April 4, 2009 02:18 AM


Stashing people is one thing. But paying them far more than such a person can get in the private sector is another.

Longshoremen in California earn $150,000 a year.

That bogus Director of Health Services in Ohio who tried to smear Joe the Plumber earns $142,000 a year, in Toledo, Ohio (where living costs are low).

Public-sector pensions are guaranteed to a much greater degree than anyone's 401K.

That is why productive people are leaving California, which once had a private sector that was the envy of the world.


April 4, 2009 02:24 AM

Joe Cushing,

The US has per-capita GDP of $45,000, but in real terms, this has not risen in almost a decade.

The ceiling may not be exactly $60,000, but I think it is very much in doubt that any good-sized country (say, >10M people) can cross $60,000 in real dollars, due to the 'moocher tax'. Let's see how long it takes for America or any other developed country to cross $60,000 (as measured in 2009 dollars).

That would still be a 33% increase over what America is now, but I think it is far from guaranteed that we can cross this barrier.

Just look at California. Once the crucible of the biggest ambitions on Earth, it is collapsing under the weight of its public sector.


April 4, 2009 09:13 AM

I can't believe the garbage I'm reading. There are plenty of barriers for a large population having a high per-capita GDP that have nothing to do with the human desire to "mooch".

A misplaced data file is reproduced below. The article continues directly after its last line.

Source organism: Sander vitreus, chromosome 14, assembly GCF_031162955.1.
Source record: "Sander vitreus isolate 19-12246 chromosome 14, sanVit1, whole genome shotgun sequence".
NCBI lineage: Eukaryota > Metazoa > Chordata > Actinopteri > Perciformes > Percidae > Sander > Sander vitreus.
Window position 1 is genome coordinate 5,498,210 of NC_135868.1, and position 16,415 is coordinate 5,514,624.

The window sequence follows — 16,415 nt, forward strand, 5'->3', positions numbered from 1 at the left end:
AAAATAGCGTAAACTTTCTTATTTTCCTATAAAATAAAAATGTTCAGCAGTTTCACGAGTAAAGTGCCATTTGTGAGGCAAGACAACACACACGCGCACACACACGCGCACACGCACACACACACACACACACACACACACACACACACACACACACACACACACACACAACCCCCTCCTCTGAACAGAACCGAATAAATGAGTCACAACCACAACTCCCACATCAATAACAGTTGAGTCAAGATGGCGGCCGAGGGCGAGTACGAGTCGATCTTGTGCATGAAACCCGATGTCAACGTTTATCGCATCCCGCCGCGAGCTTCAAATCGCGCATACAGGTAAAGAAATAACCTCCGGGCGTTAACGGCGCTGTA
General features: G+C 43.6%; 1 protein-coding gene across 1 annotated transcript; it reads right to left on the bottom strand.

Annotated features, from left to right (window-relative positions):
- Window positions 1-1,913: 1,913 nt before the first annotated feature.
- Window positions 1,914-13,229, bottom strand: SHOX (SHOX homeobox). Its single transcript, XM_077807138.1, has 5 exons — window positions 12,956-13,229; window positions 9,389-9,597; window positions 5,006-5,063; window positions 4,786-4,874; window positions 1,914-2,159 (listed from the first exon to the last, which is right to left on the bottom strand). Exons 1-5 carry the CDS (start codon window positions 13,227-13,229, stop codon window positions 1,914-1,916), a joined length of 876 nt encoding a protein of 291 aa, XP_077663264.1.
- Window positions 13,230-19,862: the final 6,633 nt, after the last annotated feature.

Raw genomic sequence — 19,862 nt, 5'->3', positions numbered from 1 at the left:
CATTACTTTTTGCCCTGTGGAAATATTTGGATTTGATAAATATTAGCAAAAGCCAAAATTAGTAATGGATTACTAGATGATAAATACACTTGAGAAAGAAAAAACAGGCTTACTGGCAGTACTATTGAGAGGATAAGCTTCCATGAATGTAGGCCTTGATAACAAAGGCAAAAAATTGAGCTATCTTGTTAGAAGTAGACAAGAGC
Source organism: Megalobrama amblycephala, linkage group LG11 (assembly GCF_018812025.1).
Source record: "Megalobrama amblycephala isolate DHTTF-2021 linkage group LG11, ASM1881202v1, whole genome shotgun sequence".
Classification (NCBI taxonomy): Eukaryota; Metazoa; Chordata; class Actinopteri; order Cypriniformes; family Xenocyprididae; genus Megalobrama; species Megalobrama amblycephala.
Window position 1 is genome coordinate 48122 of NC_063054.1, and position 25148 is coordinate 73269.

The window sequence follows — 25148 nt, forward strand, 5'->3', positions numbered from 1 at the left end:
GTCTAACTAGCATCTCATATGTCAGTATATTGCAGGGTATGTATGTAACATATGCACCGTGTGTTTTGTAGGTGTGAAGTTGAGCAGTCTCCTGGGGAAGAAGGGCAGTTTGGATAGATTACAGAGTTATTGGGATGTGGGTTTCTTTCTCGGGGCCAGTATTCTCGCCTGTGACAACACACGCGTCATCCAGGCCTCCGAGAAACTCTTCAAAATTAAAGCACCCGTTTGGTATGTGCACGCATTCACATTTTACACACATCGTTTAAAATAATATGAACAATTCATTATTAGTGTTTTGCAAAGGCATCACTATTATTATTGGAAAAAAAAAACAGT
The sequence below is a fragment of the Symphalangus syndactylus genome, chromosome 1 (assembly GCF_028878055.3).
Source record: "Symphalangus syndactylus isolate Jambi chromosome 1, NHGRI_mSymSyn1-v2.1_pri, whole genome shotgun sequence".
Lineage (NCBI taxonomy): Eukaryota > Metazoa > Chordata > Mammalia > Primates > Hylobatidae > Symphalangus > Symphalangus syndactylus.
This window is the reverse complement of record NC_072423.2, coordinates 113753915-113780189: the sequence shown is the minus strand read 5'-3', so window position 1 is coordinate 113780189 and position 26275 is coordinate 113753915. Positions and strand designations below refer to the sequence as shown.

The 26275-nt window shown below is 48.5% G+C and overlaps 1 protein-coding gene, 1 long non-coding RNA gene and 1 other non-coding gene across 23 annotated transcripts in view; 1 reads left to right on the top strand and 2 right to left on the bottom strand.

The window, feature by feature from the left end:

California's large Hispanic underclass is poorly integrated and poorly paid, but most members of the class work hard in jobs many better educated Americans simply won't do. This population of immigrants costs heavily in public schooling, health care, and other basic social services. But this is Mike's "Malthusian pressure", not the invasion of moochers. They'd like to work for the privilege to live like you, but they don't know how to go about it. But if you think that's expensive, the consequences of a poorly integrated population that you don't invest enough in are paid purely in crime and social unrest. And that's the really nasty side of what you're seeing: second and third generations not leaving but having completely lost their faith in the system and its rules.

Yes, surely it sucks to be richer than your neighbors.

Mike Mandel

April 4, 2009 09:46 AM

A couple of points. These statistics are defined by industries, not by occupation. So the 'financial activities' unemployment rate reflects people who were in finance, insurance, real estate, regardless of occupation.